The master of deception - Caroline Stroud had me load the car with camping gear, cold weather clothes, a wetsuit, and told me to get ready for any number of unknown adventures to unfold over the next 24 hours. She is known for elaborate birthday celebrations, so I wasn’t sure what to expect as we collected friends Tara and Seb and headed north out of Whistler.
A few minutes into the drive, Seb asked me if I had ever been skydiving before - and the secret was out. Apparently Tara was much worse at keeping secrets than Caroline. Seb and I have birthdays only a few weeks apart, so the girls had planned to take us skydiving. All of the gear which took me an hour to organize was yet another decoy and completely unnecessary.
We arrived in Pemberton excited and nervous, but with a beautiful sunny July day, the sky dotted with happy clouds beckoned us to put blind faith in the hands of others. As we signed our liability wavers and got suited up, our instructor (a hollywood north stunt man) and his friends went for a quick jump.
Little black dots left in the wake of the small aircraft hung silently 3000 meters above us until we lost them against the dark imposing face of Mount Curry. Moments later their chutes opened like gunshots and the professional divers spiralled downwards at breakneck speed. Our instructor was obviously trying to show off to us or his friends and came in to land first.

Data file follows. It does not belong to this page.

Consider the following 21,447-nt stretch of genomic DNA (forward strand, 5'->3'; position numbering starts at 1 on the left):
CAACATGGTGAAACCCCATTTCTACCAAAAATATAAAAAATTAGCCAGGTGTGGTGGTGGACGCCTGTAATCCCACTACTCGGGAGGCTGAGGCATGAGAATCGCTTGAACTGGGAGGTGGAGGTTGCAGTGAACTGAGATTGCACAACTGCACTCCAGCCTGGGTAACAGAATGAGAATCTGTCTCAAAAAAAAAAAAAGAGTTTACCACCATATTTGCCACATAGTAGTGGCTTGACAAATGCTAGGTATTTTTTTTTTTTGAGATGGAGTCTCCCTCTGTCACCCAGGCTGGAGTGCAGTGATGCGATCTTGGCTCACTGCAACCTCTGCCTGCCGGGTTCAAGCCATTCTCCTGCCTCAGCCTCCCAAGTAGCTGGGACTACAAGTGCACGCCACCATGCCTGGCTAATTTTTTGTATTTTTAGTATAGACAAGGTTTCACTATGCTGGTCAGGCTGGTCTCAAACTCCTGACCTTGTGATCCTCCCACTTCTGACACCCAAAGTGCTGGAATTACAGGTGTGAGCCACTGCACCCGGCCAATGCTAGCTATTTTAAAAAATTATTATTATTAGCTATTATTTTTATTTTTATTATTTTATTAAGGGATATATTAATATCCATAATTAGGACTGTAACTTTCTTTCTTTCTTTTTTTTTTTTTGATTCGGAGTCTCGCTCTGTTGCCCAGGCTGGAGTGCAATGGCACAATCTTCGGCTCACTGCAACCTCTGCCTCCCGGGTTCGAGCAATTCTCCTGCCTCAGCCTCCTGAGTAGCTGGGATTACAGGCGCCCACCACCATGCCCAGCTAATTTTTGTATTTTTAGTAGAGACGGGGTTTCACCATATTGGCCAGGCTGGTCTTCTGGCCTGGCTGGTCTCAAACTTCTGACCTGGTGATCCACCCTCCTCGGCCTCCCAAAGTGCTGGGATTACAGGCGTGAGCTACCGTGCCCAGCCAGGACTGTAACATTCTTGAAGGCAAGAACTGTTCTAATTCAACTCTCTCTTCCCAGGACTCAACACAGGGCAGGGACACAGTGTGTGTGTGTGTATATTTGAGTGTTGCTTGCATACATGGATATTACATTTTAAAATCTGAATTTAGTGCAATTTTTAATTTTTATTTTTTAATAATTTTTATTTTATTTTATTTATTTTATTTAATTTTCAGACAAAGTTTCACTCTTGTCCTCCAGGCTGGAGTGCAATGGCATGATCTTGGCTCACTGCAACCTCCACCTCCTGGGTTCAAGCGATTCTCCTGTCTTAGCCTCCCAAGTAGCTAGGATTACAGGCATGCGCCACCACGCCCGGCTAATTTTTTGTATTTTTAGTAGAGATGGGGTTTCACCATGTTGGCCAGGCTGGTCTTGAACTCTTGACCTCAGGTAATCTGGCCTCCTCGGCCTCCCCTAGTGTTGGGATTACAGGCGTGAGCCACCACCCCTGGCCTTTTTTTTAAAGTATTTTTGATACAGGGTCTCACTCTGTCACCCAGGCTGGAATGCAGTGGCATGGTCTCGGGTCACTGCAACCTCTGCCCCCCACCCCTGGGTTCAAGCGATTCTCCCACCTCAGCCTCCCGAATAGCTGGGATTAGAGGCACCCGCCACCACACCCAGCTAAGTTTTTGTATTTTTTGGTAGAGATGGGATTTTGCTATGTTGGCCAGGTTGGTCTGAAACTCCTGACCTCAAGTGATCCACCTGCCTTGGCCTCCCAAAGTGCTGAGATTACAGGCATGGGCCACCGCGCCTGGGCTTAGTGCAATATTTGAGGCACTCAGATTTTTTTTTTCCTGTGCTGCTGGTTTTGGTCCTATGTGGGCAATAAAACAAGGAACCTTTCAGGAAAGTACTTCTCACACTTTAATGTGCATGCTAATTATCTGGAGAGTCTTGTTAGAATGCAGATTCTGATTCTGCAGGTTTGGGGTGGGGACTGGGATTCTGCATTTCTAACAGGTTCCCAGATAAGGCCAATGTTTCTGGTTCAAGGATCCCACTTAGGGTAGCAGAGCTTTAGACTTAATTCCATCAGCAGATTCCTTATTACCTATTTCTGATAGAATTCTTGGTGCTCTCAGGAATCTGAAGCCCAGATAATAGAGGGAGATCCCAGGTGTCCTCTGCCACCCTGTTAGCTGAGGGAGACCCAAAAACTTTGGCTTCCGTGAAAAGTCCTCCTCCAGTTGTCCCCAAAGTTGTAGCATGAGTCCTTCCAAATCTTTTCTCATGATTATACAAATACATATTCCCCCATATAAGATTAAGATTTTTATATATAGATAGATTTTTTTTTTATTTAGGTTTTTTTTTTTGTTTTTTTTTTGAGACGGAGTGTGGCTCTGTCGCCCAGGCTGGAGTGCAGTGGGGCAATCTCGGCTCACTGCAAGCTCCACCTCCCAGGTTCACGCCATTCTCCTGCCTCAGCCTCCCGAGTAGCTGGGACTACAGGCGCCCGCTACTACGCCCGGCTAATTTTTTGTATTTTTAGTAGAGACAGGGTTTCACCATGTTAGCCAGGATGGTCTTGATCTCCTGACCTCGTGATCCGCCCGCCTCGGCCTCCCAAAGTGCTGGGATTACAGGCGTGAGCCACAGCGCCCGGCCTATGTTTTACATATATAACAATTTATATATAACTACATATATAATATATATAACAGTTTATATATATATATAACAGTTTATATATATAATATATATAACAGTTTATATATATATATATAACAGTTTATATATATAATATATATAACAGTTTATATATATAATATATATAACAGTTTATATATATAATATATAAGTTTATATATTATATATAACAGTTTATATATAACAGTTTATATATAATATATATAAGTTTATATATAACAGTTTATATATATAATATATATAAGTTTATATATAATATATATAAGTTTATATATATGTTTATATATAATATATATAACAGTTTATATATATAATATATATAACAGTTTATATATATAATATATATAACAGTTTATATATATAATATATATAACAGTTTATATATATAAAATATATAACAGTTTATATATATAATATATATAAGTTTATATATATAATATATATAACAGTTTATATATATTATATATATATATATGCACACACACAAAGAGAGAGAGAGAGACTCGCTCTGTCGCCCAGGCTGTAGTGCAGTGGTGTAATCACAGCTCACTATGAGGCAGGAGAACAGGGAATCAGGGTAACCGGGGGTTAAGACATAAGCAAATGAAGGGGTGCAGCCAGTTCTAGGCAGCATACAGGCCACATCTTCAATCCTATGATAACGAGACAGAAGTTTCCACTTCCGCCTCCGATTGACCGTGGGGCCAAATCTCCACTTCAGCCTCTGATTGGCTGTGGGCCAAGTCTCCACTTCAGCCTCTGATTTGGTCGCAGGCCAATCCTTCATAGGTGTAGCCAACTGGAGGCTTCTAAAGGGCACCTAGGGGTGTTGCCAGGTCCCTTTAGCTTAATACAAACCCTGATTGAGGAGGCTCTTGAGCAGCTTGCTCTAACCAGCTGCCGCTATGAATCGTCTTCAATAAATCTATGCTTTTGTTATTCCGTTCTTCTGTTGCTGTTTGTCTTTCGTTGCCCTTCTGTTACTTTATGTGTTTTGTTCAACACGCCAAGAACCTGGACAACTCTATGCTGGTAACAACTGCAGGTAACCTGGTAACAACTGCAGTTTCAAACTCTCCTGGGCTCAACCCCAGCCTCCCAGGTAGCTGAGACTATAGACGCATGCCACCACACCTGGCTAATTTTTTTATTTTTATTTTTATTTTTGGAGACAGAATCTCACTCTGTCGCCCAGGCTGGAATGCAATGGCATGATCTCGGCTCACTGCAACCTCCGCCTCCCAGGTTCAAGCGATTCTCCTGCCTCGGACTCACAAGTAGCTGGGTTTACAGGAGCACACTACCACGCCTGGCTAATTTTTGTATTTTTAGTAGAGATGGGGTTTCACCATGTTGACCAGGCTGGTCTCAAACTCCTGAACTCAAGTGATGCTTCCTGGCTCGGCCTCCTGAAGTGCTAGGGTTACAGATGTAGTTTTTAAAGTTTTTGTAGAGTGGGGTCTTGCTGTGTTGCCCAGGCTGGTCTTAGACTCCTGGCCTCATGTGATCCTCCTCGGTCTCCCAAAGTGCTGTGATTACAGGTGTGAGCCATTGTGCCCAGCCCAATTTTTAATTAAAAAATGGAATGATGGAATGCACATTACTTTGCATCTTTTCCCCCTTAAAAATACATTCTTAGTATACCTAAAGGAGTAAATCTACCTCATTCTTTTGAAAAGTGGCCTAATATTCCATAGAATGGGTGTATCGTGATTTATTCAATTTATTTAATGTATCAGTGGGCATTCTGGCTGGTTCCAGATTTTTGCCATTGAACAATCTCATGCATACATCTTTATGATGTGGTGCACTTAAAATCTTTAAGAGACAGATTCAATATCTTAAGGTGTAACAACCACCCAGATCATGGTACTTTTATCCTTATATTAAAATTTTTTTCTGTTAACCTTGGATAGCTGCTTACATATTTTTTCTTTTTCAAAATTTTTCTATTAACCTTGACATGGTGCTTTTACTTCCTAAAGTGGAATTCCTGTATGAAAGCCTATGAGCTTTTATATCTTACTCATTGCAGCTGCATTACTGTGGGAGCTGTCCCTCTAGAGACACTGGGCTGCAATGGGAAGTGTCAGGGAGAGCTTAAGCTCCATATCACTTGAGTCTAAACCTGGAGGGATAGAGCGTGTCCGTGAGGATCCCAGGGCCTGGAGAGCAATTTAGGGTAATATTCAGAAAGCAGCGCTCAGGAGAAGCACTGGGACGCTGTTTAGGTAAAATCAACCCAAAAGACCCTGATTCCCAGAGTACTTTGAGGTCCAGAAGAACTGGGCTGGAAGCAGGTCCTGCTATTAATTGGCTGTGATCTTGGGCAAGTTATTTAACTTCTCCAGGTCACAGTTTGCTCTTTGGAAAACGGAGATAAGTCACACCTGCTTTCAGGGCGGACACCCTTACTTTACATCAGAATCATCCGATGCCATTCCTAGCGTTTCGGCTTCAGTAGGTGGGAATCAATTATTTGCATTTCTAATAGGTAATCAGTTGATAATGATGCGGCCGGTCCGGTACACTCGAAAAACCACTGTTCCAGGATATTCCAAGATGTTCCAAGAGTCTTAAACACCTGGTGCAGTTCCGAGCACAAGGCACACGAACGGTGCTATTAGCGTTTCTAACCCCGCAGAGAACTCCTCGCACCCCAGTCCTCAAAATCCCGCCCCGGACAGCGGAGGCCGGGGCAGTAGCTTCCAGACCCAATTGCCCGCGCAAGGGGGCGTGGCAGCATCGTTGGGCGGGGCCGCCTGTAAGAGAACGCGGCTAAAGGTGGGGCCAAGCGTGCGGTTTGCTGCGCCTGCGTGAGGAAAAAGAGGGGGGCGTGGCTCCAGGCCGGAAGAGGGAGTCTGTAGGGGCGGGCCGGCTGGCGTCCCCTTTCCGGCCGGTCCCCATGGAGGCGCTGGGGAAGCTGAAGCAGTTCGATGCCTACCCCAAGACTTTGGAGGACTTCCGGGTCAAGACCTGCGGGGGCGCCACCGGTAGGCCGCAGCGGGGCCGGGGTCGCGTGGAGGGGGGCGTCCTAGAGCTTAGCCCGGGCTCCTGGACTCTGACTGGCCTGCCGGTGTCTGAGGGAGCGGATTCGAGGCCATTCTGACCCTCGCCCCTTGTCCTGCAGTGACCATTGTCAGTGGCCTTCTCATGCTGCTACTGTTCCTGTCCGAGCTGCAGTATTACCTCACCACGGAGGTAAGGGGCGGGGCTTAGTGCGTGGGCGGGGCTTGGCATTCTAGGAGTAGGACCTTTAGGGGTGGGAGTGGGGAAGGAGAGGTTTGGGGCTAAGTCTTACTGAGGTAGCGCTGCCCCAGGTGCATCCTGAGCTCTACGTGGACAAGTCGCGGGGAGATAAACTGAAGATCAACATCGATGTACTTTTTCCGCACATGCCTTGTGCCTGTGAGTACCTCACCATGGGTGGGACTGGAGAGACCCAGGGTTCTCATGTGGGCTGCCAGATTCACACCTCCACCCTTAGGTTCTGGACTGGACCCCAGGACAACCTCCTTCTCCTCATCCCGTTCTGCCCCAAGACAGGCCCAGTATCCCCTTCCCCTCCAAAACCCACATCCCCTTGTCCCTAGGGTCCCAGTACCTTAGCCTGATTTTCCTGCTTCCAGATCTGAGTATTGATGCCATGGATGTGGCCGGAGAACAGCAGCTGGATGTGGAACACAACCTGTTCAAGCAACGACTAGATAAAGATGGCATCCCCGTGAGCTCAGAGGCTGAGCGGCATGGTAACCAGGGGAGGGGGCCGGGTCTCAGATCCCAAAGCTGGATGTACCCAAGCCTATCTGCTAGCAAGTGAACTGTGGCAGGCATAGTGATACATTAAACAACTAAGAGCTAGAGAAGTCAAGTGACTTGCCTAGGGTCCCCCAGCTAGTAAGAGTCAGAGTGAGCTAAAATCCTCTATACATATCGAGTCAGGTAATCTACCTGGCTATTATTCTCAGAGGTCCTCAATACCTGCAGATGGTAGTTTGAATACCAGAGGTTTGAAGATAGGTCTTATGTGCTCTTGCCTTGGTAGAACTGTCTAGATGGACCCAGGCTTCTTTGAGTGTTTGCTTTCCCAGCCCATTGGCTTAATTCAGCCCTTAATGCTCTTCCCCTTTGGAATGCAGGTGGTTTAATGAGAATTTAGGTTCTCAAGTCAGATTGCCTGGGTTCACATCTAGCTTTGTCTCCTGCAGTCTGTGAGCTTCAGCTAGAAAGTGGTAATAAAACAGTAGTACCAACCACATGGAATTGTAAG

Only 20 meters or so off the ground, our man rotates into a flip which slingshots him downwards toward the runway going 10 times faster than his already impressive clip. Could it have been that the runway was too warm? Maybe he wasn’t wearing his normal shoes, or perhaps a slight miscalculation in velocity and elevation, but what seemed like a well rehearsed maneuver was about to go horribly wrong.
Instead of skidding gracefully to a stop which would have been really slick, his shoes caught the tarmac like a rock under a skateboard wheel, stopping him in his tracks, and flattening him onto the solid ground with a dull thud. His parachute leapt ahead, dragging him along the ground relieving him of more denim and skin.
His friends helped him up, and at least he was walking away. Seb and I looked at each other and simultaneously said “You’re going with him!” The truth was that he wouldn’t be taking anyone diving until he regrew a bit of the missing flesh. Needless to say that our nerves had gone up a notch. Unfortunately, or possibly of good fortune, there weren’t any other instructors around that day, so the 24 hours of adventure was to be downgraded once again to “Well, what do we do now??”
We decided to drive around and in the native settlement of Mount Curry, we stumbled across a cardboard sign saying Rodeo with a large arrow. This was a true backyard rodeo as it was literally in someone’s backyard. Of the 50 or so people, we were the only non natives, but were welcomed in just in time for the amateur bull riding competition. Keeping with the carnage theme of the day, we watched as rider after rider was tossed around like ragdolls, landing hard onto the dusty ground while long trails of snot shot out of the nostrils of the flailing bulls. A very unexpected but fantastic show of local culture.
- July 2013